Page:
Head Start facing loss of tenth of its funding
Director Suey Linzmeier said that could ultimately mean cutting services to 41 preschoolers and their families.
But she said, “We aren’t going to cut any kids right now, this spring.” If cuts have to be made, she said, they will be made at the start of the new school year in the fall.
“We don’t want to cut kids at all,” Linzmeier said. “That would be terrible,” she said, particularly at a time when “there are so many on the waiting list.”
When Congress failed to reach fiscal agreement with the president by Friday, March 1, it triggered deep, across-the-board cuts. Head Start is just one of many programs and services destined to feel the effects of the partisan stalemate in Washington.
“It was not a good day Friday,” Linzmeier said. “We don’t want to change our program.
“We do so many things so well. Any compromise would make us less effective.”
Head Start’s fiscal year runs Nov. 1 to Oct. 31, so money will have to be taken from the current budget if the opposing parties can’t find a way out of the current gridlock.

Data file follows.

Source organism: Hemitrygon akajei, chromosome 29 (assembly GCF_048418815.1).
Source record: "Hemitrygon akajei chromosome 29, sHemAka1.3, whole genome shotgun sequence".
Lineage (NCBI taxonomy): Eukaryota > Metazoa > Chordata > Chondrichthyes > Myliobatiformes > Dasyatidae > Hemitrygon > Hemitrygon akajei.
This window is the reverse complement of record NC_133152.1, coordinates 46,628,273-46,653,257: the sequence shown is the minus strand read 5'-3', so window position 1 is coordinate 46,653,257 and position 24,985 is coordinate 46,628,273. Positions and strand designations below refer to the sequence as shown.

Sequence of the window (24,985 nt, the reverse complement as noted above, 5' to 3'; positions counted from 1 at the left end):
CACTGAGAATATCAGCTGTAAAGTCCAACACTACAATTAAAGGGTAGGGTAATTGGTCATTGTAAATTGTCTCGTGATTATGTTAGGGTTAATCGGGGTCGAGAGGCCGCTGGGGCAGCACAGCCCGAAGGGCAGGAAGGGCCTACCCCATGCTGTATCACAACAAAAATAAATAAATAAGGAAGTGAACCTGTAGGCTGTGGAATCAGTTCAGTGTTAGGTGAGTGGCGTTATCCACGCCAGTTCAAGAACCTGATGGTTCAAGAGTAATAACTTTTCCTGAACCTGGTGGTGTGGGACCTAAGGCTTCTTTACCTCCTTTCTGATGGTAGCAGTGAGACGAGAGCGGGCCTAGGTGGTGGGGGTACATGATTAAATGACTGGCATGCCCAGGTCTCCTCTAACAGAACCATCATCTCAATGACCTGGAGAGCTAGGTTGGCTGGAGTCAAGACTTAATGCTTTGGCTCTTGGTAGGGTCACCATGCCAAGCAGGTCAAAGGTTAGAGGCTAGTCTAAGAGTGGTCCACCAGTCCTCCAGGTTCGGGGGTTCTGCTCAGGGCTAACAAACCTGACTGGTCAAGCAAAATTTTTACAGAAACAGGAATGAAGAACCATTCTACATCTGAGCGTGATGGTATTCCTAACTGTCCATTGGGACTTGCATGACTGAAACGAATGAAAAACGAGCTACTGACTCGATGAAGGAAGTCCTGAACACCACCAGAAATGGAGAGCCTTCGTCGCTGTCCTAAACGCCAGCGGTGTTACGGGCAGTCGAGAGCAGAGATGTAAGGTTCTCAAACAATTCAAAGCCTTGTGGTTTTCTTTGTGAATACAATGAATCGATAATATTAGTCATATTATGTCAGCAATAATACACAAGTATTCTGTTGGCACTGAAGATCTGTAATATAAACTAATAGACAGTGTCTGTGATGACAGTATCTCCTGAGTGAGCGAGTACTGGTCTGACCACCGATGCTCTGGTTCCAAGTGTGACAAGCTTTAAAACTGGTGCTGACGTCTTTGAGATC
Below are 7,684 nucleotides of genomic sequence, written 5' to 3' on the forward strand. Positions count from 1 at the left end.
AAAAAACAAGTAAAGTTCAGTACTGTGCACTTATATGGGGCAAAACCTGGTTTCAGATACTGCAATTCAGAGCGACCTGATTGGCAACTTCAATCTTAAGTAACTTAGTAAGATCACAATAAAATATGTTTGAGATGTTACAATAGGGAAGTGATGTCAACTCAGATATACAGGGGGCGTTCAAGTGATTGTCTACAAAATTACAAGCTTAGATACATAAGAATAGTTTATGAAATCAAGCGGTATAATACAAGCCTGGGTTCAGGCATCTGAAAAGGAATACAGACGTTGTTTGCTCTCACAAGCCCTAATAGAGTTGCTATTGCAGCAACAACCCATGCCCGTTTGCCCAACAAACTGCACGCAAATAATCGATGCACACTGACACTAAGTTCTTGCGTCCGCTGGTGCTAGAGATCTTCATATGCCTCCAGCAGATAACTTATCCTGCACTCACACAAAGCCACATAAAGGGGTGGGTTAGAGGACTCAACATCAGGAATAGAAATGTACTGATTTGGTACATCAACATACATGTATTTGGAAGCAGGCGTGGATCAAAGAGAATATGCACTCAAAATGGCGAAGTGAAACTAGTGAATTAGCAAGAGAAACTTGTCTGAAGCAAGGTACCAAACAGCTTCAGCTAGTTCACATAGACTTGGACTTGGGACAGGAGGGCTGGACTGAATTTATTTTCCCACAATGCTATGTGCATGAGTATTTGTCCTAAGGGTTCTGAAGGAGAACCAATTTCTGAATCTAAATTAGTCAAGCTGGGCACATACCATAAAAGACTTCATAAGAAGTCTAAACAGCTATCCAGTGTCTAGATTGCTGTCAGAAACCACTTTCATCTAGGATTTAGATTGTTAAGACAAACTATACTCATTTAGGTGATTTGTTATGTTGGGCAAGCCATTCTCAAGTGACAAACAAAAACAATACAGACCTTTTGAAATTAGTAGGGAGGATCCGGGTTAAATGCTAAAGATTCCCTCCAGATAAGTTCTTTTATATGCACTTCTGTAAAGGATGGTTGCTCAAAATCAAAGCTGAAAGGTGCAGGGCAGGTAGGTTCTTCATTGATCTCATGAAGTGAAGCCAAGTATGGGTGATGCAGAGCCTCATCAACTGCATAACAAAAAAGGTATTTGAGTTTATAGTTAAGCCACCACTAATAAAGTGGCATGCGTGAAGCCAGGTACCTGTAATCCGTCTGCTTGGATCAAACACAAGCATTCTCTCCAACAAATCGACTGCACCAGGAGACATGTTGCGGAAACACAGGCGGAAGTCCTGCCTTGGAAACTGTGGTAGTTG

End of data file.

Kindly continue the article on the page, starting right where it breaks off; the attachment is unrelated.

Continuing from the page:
“We may have to cut days or start late,” Linzmeier said. She said staff may have to be laid off this summer as well.
Some other Head Start programs are considering trimming transportation or meal support, but she said those aren’t good options.
“How would kids get to school?” she asked. “How would they be sure of at least one good, nutritious meal every day?”
Linzmeier termed it ironic that the forced cuts are coming at the same time President Obama is calling for an increased commitment to early childhood education. He emphasized the importance of early childhood in his State of the Union address, she noted.
“This is the first time ever the president has spoken about it — about brain development and doing things for children at an earlier age,” she said. “But if we cut 41 kids, what are those 41 kids going to do?”